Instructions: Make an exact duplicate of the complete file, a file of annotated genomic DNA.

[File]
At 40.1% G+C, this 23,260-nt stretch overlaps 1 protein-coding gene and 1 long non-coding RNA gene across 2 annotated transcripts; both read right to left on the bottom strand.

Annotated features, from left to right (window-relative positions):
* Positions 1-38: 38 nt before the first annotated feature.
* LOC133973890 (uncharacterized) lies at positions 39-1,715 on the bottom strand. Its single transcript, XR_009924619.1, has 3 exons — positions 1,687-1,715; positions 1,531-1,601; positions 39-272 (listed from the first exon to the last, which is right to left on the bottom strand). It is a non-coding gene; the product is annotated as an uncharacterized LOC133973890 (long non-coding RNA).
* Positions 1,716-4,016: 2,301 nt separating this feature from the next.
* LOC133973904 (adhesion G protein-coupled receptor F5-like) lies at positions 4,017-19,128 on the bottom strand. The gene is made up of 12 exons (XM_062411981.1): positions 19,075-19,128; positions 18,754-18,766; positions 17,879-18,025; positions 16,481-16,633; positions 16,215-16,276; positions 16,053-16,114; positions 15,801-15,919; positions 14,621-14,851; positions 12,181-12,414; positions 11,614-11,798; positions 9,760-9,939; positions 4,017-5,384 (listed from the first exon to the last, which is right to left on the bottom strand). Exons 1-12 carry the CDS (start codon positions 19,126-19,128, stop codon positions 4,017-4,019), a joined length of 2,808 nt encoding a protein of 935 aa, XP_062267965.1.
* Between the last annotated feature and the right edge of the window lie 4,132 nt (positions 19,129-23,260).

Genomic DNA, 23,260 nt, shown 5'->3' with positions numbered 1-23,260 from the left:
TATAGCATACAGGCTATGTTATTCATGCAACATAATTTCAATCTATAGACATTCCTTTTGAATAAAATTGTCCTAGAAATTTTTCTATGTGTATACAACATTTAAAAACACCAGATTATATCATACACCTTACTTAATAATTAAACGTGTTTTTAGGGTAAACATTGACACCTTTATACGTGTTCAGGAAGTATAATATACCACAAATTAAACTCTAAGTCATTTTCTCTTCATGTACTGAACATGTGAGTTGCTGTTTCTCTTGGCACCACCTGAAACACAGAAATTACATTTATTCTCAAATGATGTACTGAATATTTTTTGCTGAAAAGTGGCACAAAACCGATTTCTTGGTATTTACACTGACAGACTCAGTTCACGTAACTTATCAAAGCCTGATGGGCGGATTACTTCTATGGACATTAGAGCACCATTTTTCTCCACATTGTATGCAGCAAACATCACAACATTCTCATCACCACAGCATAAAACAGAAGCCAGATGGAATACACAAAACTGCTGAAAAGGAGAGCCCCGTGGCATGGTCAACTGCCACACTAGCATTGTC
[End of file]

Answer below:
At 40.1% G+C, this 23,260-nt stretch overlaps 1 protein-coding gene and 1 long non-coding RNA gene across 2 annotated transcripts; both read right to left on the bottom strand.

Annotated features, from left to right (window-relative positions):
* Positions 1-38: 38 nt before the first annotated feature.
* LOC133973890 (uncharacterized) lies at positions 39-1,715 on the bottom strand. Its single transcript, XR_009924619.1, has 3 exons — positions 1,687-1,715; positions 1,531-1,601; positions 39-272 (listed from the first exon to the last, which is right to left on the bottom strand). It is a non-coding gene; the product is annotated as an uncharacterized LOC133973890 (long non-coding RNA).
* Positions 1,716-4,016: 2,301 nt separating this feature from the next.
* LOC133973904 (adhesion G protein-coupled receptor F5-like) lies at positions 4,017-19,128 on the bottom strand. The gene is made up of 12 exons (XM_062411981.1): positions 19,075-19,128; positions 18,754-18,766; positions 17,879-18,025; positions 16,481-16,633; positions 16,215-16,276; positions 16,053-16,114; positions 15,801-15,919; positions 14,621-14,851; positions 12,181-12,414; positions 11,614-11,798; positions 9,760-9,939; positions 4,017-5,384 (listed from the first exon to the last, which is right to left on the bottom strand). Exons 1-12 carry the CDS (start codon positions 19,126-19,128, stop codon positions 4,017-4,019), a joined length of 2,808 nt encoding a protein of 935 aa, XP_062267965.1.
* Between the last annotated feature and the right edge of the window lie 4,132 nt (positions 19,129-23,260).

Genomic DNA, 23,260 nt, shown 5'->3' with positions numbered 1-23,260 from the left:
TATAGCATACAGGCTATGTTATTCATGCAACATAATTTCAATCTATAGACATTCCTTTTGAATAAAATTGTCCTAGAAATTTTTCTATGTGTATACAACATTTAAAAACACCAGATTATATCATACACCTTACTTAATAATTAAACGTGTTTTTAGGGTAAACATTGACACCTTTATACGTGTTCAGGAAGTATAATATACCACAAATTAAACTCTAAGTCATTTTCTCTTCATGTACTGAACATGTGAGTTGCTGTTTCTCTTGGCACCACCTGAAACACAGAAATTACATTTATTCTCAAATGATGTACTGAATATTTTTTGCTGAAAAGTGGCACAAAACCGATTTCTTGGTATTTACACTGACAGACTCAGTTCACGTAACTTATCAAAGCCTGATGGGCGGATTACTTCTATGGACATTAGAGCACCATTTTTCTCCACATTGTATGCAGCAAACATCACAACATTCTCATCACCACAGCATAAAACAGAAGCCAGATGGAATACACAAAACTGCTGAAAAGGAGAGCCCCGTGGCATGGTCAACTGCCACACTAGCATTGTC